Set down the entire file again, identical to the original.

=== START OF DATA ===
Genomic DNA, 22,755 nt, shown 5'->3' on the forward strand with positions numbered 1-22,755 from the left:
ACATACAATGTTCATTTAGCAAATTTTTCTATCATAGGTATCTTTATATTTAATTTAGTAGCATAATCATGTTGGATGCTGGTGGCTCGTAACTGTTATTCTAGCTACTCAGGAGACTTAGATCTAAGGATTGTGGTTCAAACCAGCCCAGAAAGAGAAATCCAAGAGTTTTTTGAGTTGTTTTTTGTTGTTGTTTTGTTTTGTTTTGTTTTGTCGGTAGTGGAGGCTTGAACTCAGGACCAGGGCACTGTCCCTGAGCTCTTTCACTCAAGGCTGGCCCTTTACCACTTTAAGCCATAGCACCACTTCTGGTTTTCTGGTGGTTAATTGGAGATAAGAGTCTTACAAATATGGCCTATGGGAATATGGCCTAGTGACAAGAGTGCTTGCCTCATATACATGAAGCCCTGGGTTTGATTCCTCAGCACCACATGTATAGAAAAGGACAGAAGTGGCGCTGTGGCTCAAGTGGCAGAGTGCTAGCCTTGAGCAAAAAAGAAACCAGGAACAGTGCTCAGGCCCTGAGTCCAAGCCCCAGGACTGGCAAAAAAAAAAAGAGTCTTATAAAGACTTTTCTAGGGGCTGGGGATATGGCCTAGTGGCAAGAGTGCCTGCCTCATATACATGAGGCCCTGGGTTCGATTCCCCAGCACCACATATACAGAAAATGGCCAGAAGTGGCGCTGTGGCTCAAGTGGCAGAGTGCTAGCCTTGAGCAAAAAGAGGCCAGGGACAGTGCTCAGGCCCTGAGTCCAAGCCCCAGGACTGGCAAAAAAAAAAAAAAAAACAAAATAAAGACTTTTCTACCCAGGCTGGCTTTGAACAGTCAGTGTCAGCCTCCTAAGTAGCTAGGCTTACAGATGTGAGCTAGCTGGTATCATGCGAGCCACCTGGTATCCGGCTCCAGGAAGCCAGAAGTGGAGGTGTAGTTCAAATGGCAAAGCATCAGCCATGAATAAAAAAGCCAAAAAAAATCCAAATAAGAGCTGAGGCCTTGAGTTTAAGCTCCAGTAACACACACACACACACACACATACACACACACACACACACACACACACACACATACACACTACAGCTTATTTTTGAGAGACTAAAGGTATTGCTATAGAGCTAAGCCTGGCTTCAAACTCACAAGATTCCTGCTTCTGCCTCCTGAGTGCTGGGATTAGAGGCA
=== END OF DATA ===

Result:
Genomic DNA, 22,755 nt, shown 5'->3' on the forward strand with positions numbered 1-22,755 from the left:
ACATACAATGTTCATTTAGCAAATTTTTCTATCATAGGTATCTTTATATTTAATTTAGTAGCATAATCATGTTGGATGCTGGTGGCTCGTAACTGTTATTCTAGCTACTCAGGAGACTTAGATCTAAGGATTGTGGTTCAAACCAGCCCAGAAAGAGAAATCCAAGAGTTTTTTGAGTTGTTTTTTGTTGTTGTTTTGTTTTGTTTTGTTTTGTCGGTAGTGGAGGCTTGAACTCAGGACCAGGGCACTGTCCCTGAGCTCTTTCACTCAAGGCTGGCCCTTTACCACTTTAAGCCATAGCACCACTTCTGGTTTTCTGGTGGTTAATTGGAGATAAGAGTCTTACAAATATGGCCTATGGGAATATGGCCTAGTGACAAGAGTGCTTGCCTCATATACATGAAGCCCTGGGTTTGATTCCTCAGCACCACATGTATAGAAAAGGACAGAAGTGGCGCTGTGGCTCAAGTGGCAGAGTGCTAGCCTTGAGCAAAAAAGAAACCAGGAACAGTGCTCAGGCCCTGAGTCCAAGCCCCAGGACTGGCAAAAAAAAAAAGAGTCTTATAAAGACTTTTCTAGGGGCTGGGGATATGGCCTAGTGGCAAGAGTGCCTGCCTCATATACATGAGGCCCTGGGTTCGATTCCCCAGCACCACATATACAGAAAATGGCCAGAAGTGGCGCTGTGGCTCAAGTGGCAGAGTGCTAGCCTTGAGCAAAAAGAGGCCAGGGACAGTGCTCAGGCCCTGAGTCCAAGCCCCAGGACTGGCAAAAAAAAAAAAAAAAACAAAATAAAGACTTTTCTACCCAGGCTGGCTTTGAACAGTCAGTGTCAGCCTCCTAAGTAGCTAGGCTTACAGATGTGAGCTAGCTGGTATCATGCGAGCCACCTGGTATCCGGCTCCAGGAAGCCAGAAGTGGAGGTGTAGTTCAAATGGCAAAGCATCAGCCATGAATAAAAAAGCCAAAAAAAATCCAAATAAGAGCTGAGGCCTTGAGTTTAAGCTCCAGTAACACACACACACACACACACATACACACACACACACACACACACACACACACATACACACTACAGCTTATTTTTGAGAGACTAAAGGTATTGCTATAGAGCTAAGCCTGGCTTCAAACTCACAAGATTCCTGCTTCTGCCTCCTGAGTGCTGGGATTAGAGGCA